Slope : means with every 1 increase in x, the response y is expected to increase by b1 units of y
Y-intercept: means that with no x, y has the value of the y-intercept.
-b1 = (r)sy/ sx where r = correlation sy = standard deviation of y variable b1 = slope
R 2
(squared correlation) fraction of the datas variance accounted for by the linear model.
X variable explains __% (R-Sq value) of the variation in Y variable. However, individual
predictions may still be far off.
-If you change the units of the y-variable: the slope of the regression changes (b/c units
have changed) but the correlation and the R 2
value does not change
Residuals = observed value (collected data) - predicted value : ei = yi - ŷi
- negative residual: observed < predicted
A scatterplot of residuals versus the x-values (residual plot) should be a boring scatterplot. It
shouldnt show any direction, shape, bends or outliers. It should stretch horizontally with about
the same amount of scatter throughout. (see pg.204 #3)
www.notesolution.com

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Description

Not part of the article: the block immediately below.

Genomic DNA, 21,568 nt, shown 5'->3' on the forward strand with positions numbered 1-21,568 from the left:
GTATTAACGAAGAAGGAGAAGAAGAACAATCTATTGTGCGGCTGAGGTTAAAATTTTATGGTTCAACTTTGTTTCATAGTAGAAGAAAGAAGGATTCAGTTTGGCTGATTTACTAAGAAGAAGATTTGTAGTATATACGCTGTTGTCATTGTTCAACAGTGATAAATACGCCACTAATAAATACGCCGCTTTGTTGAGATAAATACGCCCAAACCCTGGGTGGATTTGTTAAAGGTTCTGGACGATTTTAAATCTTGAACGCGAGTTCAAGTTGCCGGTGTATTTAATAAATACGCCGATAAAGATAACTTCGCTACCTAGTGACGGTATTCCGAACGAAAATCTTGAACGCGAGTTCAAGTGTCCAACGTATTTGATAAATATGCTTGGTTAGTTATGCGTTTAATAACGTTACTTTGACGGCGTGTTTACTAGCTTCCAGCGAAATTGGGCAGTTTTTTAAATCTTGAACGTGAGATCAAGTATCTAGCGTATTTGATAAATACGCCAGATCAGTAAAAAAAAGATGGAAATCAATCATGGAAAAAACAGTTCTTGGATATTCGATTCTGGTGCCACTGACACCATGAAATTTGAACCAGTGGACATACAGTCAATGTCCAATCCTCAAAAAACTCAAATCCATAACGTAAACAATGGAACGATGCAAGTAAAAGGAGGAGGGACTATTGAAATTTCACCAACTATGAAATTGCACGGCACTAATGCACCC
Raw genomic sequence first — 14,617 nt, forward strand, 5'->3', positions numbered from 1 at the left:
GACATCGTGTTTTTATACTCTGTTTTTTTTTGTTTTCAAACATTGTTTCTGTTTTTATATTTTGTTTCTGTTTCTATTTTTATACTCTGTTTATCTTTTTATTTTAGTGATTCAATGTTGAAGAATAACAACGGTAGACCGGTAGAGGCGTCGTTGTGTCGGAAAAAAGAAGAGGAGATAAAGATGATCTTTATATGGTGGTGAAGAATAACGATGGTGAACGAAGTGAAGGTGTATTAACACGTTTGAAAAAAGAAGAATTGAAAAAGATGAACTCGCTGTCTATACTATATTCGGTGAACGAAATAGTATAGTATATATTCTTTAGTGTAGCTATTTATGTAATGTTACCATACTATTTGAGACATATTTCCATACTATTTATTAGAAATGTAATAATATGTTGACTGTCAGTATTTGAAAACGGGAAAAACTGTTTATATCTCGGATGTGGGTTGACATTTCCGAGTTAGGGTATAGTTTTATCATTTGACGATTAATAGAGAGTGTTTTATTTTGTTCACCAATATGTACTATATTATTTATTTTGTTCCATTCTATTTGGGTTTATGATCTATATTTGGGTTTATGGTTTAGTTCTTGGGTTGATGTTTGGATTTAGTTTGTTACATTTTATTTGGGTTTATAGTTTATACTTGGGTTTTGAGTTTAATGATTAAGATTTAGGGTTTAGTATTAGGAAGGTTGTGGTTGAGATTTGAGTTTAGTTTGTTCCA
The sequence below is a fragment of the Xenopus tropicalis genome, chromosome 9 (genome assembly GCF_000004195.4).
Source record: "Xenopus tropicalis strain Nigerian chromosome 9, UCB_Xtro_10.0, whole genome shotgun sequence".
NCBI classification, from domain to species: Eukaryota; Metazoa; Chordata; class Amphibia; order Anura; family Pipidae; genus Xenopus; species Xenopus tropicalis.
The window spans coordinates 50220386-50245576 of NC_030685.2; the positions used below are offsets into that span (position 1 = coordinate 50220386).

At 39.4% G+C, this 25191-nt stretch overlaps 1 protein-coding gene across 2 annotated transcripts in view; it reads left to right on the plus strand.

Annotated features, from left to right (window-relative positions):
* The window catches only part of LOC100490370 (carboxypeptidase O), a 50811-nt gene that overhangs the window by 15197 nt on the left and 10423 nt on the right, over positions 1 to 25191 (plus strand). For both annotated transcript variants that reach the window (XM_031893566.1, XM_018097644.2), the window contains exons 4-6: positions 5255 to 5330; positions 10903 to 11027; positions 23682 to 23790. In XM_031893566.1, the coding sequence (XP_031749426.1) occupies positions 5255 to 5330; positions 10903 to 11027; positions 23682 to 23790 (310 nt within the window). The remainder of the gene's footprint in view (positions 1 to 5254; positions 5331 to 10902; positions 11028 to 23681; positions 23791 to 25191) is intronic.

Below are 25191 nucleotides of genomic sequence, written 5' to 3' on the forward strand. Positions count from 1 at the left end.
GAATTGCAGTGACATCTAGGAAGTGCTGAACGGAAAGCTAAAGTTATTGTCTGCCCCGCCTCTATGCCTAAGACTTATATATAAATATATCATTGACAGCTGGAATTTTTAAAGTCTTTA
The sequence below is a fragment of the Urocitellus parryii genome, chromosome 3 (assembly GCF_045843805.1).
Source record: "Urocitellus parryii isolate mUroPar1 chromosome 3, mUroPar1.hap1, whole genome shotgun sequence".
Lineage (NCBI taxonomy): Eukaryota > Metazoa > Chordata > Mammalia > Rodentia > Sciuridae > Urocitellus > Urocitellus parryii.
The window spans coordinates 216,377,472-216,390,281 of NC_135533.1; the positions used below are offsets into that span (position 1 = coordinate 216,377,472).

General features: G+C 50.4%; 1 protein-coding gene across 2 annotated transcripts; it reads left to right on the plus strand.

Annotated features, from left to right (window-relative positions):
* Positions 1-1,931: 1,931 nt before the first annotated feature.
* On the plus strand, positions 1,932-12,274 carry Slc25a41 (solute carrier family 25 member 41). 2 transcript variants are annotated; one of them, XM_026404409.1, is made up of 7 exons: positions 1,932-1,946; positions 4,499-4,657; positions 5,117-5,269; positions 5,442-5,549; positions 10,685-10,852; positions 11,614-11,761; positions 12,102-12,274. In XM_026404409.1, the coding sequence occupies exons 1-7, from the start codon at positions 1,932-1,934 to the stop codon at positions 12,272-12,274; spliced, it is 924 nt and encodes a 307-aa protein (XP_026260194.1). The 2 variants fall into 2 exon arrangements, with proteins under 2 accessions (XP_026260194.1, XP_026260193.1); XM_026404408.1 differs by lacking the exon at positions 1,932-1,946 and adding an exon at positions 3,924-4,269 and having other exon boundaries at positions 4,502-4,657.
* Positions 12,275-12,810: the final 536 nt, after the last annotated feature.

Chapter 3: Displaying and Describing Categorical Data Bar graphs Pie graphsSegmented Bar Graphs display categorical data (not quantitative!) - Pie graphs and Segmented Bar Graphs must add up to 100% - Simpsons Paradox: when averages are taken across different groups, they can appear to contradict the overall averages Marginal Distribution: divide row and column totals by grand total. (doesnt tell us anything about the other variable Joint Distribution: divide each cell by grand total Conditional Distribution: divide each cell by column total (or by row total, depending on the research question. In a contingency table, if the conditional distribution of one variable is the same for all category of another, the variables are independent Chapter 4: Displaying and Summarizing Quantitative Data Chapter 5: Understanding and Comparing Distributions Histogram: shows distribution of a quantitative variable (each bar represents the frequency or relative frequency of values falling in each bin); no gaps unlike bar graph! The five-number summary reports its median, quartiles and extremes (maximum and minimum) Max , Q3, Median, Q1, Min all summarized in a boxplot: used for QUANTITATIVE DATA (longer boxplot means more variability in data) If the histogram is symmetric and no outliers -> use mean for measure of center and standard deviation for measure of spread Standard deviation measures how far each data value is from the mean - the square root of the variance s= (y y) n1 If the histogram is skewed or has outliers -> use median and Interquartile Range (IQR) IQR = Q3 Q1 (The IQR contains 50% of the data values) Potential outliers: if beyond 1.5 x IQR from either end of the box Chapter 6: The Standard Deviation as a ruler and the Normal Model Standard Normal Model (z-scores) the distance of each standard deviation from the mean measured in units of standard deviations. Standardizing data into z-scores does not change the shape of the distribution. Center becomes: mean= 0 and the spread: SD=1 N(0,1) www.notesolution.com - Normal models are appropriate for distributions whose shape are unimodal and roughly symmetric z score = observed mean standard deviation z = y When comparing two z-scores: The larger a z-score (negative or positive), the more unusual it is. If asked which mean is more likely, choose the lower z-score Negative z-score = data value is below the mean Positive z-score = data value is above the mean 68- 95- 99.7 Rule 68% of values lie within 1 standard deviation from the mean, 95% within 2 and 99.7% within 3. Normal probability (quantile) plot (qq plot): checks for Nearly Normal Condition; straight line indicates normal distribution (unimodal and roughly symmetric) Histogram Symmetrical and unimodal: boxplot has smaller SD and smaller IQR Histogram rightskewed: mean is larger than the median (mean is torn toward the tail) from looking at the boxplot - upper quartile (Q3) is farther from the median than the lower quartile (Q1) since more data values in the lower quartile from looking at normal probability plot hockey stick shape pointing left Histogram leftskewed : median is larger than the mean (more data values in upper quartile) Boxplot: upper quartile is closer to the median than lower quartile (see quiz 5 #2) The median is closer up to the max while there is a large gap between the min and the median. Ztable: always gives lower end probabilities. Ex. If asked find how long the longest 20% of pregnancies last, use p= 1 0.2 = 0.8 Ex.2: what percent will last at least 300 days (meaning >300 days!)?find z then use p=1-_ Chapter 7: Scatterplots, Association and Correlation Scatterplot: relationship between two quantitative variables; describe by direction (+ve or ve), form (linear or non-linear) and strength (amount of scatter) x (predictor or explanatory variable), y (response variable) P.E. -> result have to run Correlation Coefficient (r) measure the strength of linear association between two quantitative variables. Appropiate to use correlation in scatterplot if linear and no outliers www.notesolution.com